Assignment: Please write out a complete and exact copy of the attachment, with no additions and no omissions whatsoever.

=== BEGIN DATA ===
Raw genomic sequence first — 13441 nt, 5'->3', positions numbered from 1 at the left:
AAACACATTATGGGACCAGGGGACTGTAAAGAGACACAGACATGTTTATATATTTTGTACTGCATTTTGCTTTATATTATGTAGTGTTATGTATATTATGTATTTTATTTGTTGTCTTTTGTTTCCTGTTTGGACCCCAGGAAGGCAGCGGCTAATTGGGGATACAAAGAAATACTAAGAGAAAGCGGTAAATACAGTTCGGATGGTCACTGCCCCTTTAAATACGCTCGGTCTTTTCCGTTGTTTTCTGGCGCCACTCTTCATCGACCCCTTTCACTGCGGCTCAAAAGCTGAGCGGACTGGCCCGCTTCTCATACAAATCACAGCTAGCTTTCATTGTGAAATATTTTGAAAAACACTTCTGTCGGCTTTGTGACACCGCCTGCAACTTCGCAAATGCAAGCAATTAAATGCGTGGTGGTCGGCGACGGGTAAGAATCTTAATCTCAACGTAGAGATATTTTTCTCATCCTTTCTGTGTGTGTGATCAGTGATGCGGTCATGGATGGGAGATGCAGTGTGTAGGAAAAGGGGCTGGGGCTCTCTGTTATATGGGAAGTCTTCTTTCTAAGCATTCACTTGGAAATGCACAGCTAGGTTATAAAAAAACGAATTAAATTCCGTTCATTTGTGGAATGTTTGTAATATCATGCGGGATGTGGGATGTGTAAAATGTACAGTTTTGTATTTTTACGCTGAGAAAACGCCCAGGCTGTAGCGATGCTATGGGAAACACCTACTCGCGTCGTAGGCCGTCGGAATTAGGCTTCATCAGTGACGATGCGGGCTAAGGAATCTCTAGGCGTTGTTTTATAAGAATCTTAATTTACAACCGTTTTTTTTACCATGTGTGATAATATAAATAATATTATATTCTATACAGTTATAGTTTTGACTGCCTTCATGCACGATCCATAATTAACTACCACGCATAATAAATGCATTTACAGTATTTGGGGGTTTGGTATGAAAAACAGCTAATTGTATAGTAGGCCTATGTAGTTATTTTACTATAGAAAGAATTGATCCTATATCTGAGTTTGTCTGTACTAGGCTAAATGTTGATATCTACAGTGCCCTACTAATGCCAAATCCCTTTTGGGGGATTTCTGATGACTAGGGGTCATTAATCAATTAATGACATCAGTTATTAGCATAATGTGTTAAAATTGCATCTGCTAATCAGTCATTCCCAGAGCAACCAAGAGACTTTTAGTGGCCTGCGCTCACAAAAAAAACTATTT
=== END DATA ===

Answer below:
Raw genomic sequence first — 13441 nt, 5'->3', positions numbered from 1 at the left:
AAACACATTATGGGACCAGGGGACTGTAAAGAGACACAGACATGTTTATATATTTTGTACTGCATTTTGCTTTATATTATGTAGTGTTATGTATATTATGTATTTTATTTGTTGTCTTTTGTTTCCTGTTTGGACCCCAGGAAGGCAGCGGCTAATTGGGGATACAAAGAAATACTAAGAGAAAGCGGTAAATACAGTTCGGATGGTCACTGCCCCTTTAAATACGCTCGGTCTTTTCCGTTGTTTTCTGGCGCCACTCTTCATCGACCCCTTTCACTGCGGCTCAAAAGCTGAGCGGACTGGCCCGCTTCTCATACAAATCACAGCTAGCTTTCATTGTGAAATATTTTGAAAAACACTTCTGTCGGCTTTGTGACACCGCCTGCAACTTCGCAAATGCAAGCAATTAAATGCGTGGTGGTCGGCGACGGGTAAGAATCTTAATCTCAACGTAGAGATATTTTTCTCATCCTTTCTGTGTGTGTGATCAGTGATGCGGTCATGGATGGGAGATGCAGTGTGTAGGAAAAGGGGCTGGGGCTCTCTGTTATATGGGAAGTCTTCTTTCTAAGCATTCACTTGGAAATGCACAGCTAGGTTATAAAAAAACGAATTAAATTCCGTTCATTTGTGGAATGTTTGTAATATCATGCGGGATGTGGGATGTGTAAAATGTACAGTTTTGTATTTTTACGCTGAGAAAACGCCCAGGCTGTAGCGATGCTATGGGAAACACCTACTCGCGTCGTAGGCCGTCGGAATTAGGCTTCATCAGTGACGATGCGGGCTAAGGAATCTCTAGGCGTTGTTTTATAAGAATCTTAATTTACAACCGTTTTTTTTACCATGTGTGATAATATAAATAATATTATATTCTATACAGTTATAGTTTTGACTGCCTTCATGCACGATCCATAATTAACTACCACGCATAATAAATGCATTTACAGTATTTGGGGGTTTGGTATGAAAAACAGCTAATTGTATAGTAGGCCTATGTAGTTATTTTACTATAGAAAGAATTGATCCTATATCTGAGTTTGTCTGTACTAGGCTAAATGTTGATATCTACAGTGCCCTACTAATGCCAAATCCCTTTTGGGGGATTTCTGATGACTAGGGGTCATTAATCAATTAATGACATCAGTTATTAGCATAATGTGTTAAAATTGCATCTGCTAATCAGTCATTCCCAGAGCAACCAAGAGACTTTTAGTGGCCTGCGCTCACAAAAAAAACTATTT